2020 WNBA draft features virtual picks but very real emotion
Prospects traded green rooms for living rooms. General managers turned kitchen islands into draft centrals. Cathy Engelbert presided over Friday’s virtual WNBA draft from her New Jersey home, where the commissioner used a sweater drying rack, placed carefully out of the camera frame, to hang jerseys.
The WNBA, forced to use a virtual format for its draft because of the coronavirus outbreak, got creative to honor its newest rookie class, headlined by former Oregon star Sabrina Ionescu, who went No. 1 overall to the New York Liberty.
Despite the lack of traditional celebration opportunities, prospects relished the chance to have at least one dream come true after the COVID-19 pandemic robbed them of their postseason.
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“Even though it was difficult, I think we found peace and happiness throughout it all,” No.7 overall pick Tyasha Harris said.
Harris, South Carolina’s all-time assists leader, will team with No. 2 pick Satou Sabally and No. 5 pick Bella Alarie as the Dallas Wings controlled the early part of the draft with three picks in the top seven.
Sabally, a junior forward from Oregon, was one of three former Ducks selected Friday, along with Ionescu and forward Ruthy Hebard.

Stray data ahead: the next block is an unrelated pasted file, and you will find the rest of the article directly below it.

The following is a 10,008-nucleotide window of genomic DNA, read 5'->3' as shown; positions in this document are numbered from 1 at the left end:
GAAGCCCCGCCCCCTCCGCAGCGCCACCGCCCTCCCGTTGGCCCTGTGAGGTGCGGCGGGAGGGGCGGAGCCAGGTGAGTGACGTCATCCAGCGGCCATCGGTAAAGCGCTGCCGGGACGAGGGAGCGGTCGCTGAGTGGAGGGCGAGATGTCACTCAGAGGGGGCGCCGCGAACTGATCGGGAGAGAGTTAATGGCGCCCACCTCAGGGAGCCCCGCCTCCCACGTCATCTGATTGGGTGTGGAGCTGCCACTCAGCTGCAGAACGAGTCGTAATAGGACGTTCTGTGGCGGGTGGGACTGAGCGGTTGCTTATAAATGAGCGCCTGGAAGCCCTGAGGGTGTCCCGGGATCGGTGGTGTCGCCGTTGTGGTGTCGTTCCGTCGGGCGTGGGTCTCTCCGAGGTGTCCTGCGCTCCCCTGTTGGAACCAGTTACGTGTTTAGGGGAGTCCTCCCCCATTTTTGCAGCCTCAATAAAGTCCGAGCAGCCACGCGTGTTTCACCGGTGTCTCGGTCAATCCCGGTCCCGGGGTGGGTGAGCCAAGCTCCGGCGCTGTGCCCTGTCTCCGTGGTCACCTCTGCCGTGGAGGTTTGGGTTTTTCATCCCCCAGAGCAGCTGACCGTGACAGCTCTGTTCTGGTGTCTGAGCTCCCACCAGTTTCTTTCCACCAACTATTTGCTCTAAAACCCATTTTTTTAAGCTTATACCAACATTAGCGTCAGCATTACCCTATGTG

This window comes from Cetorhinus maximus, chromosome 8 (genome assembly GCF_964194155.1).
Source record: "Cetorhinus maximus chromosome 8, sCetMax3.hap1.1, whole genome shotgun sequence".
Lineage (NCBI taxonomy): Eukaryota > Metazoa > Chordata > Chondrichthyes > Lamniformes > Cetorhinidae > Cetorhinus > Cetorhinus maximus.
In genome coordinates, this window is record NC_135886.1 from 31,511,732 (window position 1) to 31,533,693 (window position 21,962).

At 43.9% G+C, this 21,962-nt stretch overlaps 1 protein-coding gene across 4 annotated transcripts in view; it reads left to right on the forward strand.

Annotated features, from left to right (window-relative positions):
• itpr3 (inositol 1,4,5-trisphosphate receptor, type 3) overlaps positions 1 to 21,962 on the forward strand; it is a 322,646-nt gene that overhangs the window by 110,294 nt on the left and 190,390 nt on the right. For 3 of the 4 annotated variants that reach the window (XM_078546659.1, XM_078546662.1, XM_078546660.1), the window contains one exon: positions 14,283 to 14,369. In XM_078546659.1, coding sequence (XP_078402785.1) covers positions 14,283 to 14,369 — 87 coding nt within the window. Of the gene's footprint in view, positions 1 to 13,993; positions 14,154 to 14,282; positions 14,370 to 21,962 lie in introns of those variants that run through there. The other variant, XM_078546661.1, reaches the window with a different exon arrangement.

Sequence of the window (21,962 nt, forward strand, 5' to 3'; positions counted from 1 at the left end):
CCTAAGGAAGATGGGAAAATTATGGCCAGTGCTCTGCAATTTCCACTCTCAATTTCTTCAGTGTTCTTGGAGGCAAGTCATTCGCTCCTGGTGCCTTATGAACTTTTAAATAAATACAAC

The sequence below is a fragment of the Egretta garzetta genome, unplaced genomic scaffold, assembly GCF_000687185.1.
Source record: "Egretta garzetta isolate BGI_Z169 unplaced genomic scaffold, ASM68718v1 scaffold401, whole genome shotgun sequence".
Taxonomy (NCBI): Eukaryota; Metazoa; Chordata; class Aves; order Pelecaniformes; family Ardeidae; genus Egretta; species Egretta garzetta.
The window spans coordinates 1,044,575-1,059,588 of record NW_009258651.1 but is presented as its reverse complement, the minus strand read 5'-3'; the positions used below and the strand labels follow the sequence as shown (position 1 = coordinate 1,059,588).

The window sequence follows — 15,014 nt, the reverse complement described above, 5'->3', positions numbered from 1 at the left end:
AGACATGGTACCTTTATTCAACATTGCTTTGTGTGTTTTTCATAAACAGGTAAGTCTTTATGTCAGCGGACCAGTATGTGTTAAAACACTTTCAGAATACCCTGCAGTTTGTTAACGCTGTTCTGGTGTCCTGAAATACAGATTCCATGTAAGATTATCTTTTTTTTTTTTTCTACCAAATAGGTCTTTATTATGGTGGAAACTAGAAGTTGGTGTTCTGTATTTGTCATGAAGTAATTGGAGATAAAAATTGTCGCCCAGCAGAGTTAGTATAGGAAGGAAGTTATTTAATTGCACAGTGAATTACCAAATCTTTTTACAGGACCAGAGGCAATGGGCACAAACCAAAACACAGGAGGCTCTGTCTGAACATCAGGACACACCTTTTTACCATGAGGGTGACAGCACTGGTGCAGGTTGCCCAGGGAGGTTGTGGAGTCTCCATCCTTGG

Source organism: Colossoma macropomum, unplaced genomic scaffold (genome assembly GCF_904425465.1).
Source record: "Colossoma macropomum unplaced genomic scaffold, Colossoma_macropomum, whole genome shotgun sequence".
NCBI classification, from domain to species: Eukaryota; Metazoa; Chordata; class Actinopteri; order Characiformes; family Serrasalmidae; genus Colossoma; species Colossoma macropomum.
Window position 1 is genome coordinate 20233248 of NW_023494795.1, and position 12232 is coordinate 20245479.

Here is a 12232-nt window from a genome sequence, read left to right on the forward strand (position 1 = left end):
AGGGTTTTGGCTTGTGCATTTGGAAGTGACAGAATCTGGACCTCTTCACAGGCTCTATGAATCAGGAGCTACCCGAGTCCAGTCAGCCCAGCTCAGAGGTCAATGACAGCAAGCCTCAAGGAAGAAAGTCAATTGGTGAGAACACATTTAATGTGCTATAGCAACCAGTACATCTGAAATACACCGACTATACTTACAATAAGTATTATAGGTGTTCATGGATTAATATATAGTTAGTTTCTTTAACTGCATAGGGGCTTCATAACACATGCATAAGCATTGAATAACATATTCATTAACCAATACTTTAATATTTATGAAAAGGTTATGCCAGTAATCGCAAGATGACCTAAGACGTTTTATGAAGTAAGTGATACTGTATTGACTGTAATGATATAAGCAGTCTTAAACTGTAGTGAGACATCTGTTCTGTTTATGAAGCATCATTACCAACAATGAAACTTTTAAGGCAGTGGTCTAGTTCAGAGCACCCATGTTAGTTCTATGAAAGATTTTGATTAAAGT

Hebard, an All-American who was named the nation’s top power forward, went eighth to the Chicago Sky, where she could team with UCLA guard Japreece Dean, the 30th overall pick who went to the Sky.
Hebard, who watched the draft from her home in Fairbanks, Alaska, nearly had her long-awaited draft moment spoiled by the virtual format. When the ESPN cameras cut to her living room after Engelbert announced her name, Herbard, her parents, brother and grandfather sat motionless on the couch. They hadn’t heard the selection yet due to video delay.
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About a minute later, cameras captured Hebard’s family embracing. They laughed the delayed reaction off, Hebard said.
Sparks assistant general manager Michael Fischer said the virtual draft was an experience he’ll never forget. With social distancing regulations limiting not only the draft, but also its lead-up, Sparks coach Derek Fisher said the research process was “much more connected and collaborative.”
“That enhanced our ability to still have a good night even though we didn’t necessarily have a high number [of picks],” the second-year head coach said.
Without a first-round pick, the Sparks selected Miami forward Beatrice Mompremier with the 20th overall pick, Germany’s Leonie Fiebich with the 22nd pick and West Virginia guard Tynice Martin with the 34th.
Mompremier was a first-round prospect in mock drafts, going as high as No. 8 in CBS Sports’ projection, but slipped Friday because of a foot injury that limited her to 17 games as a senior.
Getting the 6-4 forward who averaged 16.7 points and 12.2 rebounds as a junior was like “a Christmas gift in April,” Fisher said.